THE 'EDGE REPORT BLOG

How 3 Health Plans Took Unique Approaches to Lowering Administration Costs

Administration costs attributable to outdated technology and manual processes result in one of the biggest sunken costs in healthcare. For example, in 2016 there were an estimated 72 million patient benefit verifications done manually, each costing approximately $8. Verifying benefits electronically costs an estimated 49 cents per member.

Even a task as seemingly simple as verifying benefits - when done manually - can have a huge cost impact for health insurance plans. Those costs multiply when considering the resources necessary to accurately and effectively process claims.

diagram of transaction stats

The more administration costs increase – now estimated between 12 and 18 percent of every premium dollar spent -- the tighter margins become, and the less money health plans have to reinvest in crucial differentiators such as customer service, care coordination, new lines of business, and other innovations.

Needless to say, health plans are feeling the squeeze. With changing regulations and shifting business models putting further pressure on health plans, lowering administration costs is one key area they can and should master.

Here’s how three health plans recently took different approaches to lowering their administrative costs.

Medica

Regulatory changes such as the passage of the Affordable Care Act and new consumer expectations around wanting a more retail-like experience combined to create a critical need for change for Medica, based in Minnetonka, MN., with more than a million covered lives. “We’ve chosen transformation to hit these expectations head on,” says Kimberly Branson, Medica’s VP of Operations.

With adjudication rates in the “high 80s”, another big win for Medica after implementing HealthEdge’s HealthRules® core administration platform was empowering its call center employees. Training was reduced from ten weeks to six because HealthRules is “so intuitive and easy to use,” says Branson. Not only that, but they are also able to put representatives out on the floor during training to give them real-world experience dealing with actual customers.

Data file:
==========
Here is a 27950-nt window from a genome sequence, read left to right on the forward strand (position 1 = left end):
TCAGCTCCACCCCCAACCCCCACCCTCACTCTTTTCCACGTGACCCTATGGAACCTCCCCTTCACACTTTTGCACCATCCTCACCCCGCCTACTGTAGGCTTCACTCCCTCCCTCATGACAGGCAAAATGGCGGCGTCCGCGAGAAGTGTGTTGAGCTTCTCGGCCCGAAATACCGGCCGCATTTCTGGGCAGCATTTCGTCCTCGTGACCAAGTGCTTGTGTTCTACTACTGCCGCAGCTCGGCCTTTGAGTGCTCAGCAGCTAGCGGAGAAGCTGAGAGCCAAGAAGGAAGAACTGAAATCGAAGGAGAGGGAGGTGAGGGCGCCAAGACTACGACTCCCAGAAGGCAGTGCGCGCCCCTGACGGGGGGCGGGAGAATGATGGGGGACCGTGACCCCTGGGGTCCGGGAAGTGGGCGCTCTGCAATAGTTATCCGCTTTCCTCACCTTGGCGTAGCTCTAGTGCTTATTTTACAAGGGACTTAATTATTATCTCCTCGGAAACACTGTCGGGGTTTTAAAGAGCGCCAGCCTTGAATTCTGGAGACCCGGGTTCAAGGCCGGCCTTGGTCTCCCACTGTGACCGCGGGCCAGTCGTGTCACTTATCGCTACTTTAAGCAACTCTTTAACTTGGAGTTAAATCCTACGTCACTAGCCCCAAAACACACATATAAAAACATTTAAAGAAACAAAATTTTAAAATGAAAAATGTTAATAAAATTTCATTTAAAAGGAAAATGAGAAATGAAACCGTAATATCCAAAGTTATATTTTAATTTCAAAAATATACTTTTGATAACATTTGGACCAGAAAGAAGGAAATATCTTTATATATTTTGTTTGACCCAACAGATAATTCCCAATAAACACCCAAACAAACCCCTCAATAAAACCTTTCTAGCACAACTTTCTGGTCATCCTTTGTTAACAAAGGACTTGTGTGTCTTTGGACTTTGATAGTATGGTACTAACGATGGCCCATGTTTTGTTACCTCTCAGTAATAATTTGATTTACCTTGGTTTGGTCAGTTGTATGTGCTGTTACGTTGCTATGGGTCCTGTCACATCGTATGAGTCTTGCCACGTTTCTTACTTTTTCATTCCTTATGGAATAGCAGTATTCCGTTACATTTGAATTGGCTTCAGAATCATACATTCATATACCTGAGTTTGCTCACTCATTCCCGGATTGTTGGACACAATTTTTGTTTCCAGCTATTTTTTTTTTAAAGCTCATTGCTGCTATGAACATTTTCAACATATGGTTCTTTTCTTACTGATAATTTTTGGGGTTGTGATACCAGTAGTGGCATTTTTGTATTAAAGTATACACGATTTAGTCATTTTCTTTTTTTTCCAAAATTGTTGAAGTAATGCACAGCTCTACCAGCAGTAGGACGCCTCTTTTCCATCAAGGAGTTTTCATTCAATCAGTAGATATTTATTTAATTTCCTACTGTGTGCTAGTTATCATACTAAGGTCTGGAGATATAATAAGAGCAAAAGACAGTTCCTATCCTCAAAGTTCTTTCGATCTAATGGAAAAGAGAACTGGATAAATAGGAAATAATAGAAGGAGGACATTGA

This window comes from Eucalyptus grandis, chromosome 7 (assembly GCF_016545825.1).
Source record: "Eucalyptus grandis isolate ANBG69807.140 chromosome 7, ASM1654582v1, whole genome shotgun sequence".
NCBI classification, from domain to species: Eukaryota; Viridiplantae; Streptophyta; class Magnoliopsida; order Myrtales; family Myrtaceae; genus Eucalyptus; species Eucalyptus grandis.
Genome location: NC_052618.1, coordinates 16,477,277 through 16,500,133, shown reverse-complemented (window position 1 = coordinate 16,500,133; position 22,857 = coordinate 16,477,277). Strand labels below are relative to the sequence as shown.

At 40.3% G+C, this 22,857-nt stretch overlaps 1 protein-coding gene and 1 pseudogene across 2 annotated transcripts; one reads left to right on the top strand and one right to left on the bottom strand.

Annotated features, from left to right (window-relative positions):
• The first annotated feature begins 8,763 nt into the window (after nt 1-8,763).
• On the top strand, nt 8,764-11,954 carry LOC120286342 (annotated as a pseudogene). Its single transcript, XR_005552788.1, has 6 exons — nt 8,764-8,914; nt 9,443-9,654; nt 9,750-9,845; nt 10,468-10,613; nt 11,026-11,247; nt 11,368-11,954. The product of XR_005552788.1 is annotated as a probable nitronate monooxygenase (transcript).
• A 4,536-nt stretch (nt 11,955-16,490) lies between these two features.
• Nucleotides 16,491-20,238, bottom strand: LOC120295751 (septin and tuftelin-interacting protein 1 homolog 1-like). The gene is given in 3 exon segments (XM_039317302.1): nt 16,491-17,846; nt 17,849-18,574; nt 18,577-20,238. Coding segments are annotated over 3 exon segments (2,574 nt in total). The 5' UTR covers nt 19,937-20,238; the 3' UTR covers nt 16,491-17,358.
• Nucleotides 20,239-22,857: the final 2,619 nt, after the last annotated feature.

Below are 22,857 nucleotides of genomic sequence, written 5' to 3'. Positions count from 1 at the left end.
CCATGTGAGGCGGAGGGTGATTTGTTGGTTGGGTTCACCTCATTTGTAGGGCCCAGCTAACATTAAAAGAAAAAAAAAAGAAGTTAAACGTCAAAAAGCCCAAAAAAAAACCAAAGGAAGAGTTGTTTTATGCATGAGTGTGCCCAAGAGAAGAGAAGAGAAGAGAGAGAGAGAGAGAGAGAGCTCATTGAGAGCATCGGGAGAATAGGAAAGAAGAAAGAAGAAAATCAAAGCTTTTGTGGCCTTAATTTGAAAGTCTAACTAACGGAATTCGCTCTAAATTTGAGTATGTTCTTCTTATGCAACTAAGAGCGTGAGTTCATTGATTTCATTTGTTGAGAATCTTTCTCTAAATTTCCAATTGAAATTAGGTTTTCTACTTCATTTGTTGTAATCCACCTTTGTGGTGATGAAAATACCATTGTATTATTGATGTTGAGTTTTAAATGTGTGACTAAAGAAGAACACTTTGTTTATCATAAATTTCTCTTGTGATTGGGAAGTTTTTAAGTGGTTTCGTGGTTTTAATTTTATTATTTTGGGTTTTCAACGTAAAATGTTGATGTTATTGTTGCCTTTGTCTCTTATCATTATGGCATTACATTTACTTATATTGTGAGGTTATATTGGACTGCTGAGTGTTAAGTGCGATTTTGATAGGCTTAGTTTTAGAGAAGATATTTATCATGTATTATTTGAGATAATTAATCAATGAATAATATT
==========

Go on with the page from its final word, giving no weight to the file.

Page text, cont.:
“Customer service is probably the hardest job at any health plan,” says Branson. But with HealthRules, Medica has been able to transform that entire experience leading to higher customer satisfaction and reduced costs related to employee training.

McLaren Health Plan

The core administration technology McLaren Health Plan, a fully integrated health network based in Flint, MI, was using was outdated. It was a technology stack approaching 30 years old, that couldn’t be updated in a timely manner and worse - only a few people in the organization even knew how to use it.

For a health plan servicing more than 20,000 physicians, that outdated technology led to a claims auto-adjudication rate of exactly zero percent, says Sara Mavredes, Director of Strategic Initiatives. “It was not going to take us into the future. We wouldn’t be in business if we didn’t make a change,” she says. McLaren came to the decision that they needed to implement new technology that would allow the business to work more efficiently, intelligently, and give them the margin to implement new strategic initiatives.

Now, with auto-adjudication rates exceeding 90%, McLaren doesn’t have to add additional claims staff as they expand with new physicians and members. They’ve even been able to reallocate people resources to other aspects of the business. That scalability has allowed McLaren to lower administration costs while rolling out value-add services, such as new types of health plans and even a mobile app.

Neighborhood Health Plan of Rhode Island

By the end of 2018, 80% of health plan contracts in Rhode Island are required to have quality or alternative payment models built in to them, per recently signed legislation by Gov. Gina Raimondo. Neighborhood Health Plan has always focused on quality for its underserved members by taking care of them holistically. But providing the necessary services to achieve that quality of care requires them to work as efficiently as possible.

That means having technology that is easier, faster, more efficient every time an employee at the health plan gets on the phone with a member, say executives at NHPRI. That wasn’t possible with their previous technology investments. But with HealthEdge’s HealthRules, employees now have the data and real-time information available to them to help patients as quickly as possible, cutting down on future administration costs in the process. 

With efficient processes in place thanks to a modern core administration technology system, employees also have near instant access to back-end member data that provides insights resulting in quality and cost-effective care to members.  

No matter how a health plan decides to strategically lower its administration costs, it’s clear that making it part of an overall strategy, including a roadmap and executing against it is crucial for not only the business but also for the health and satisfaction of members.

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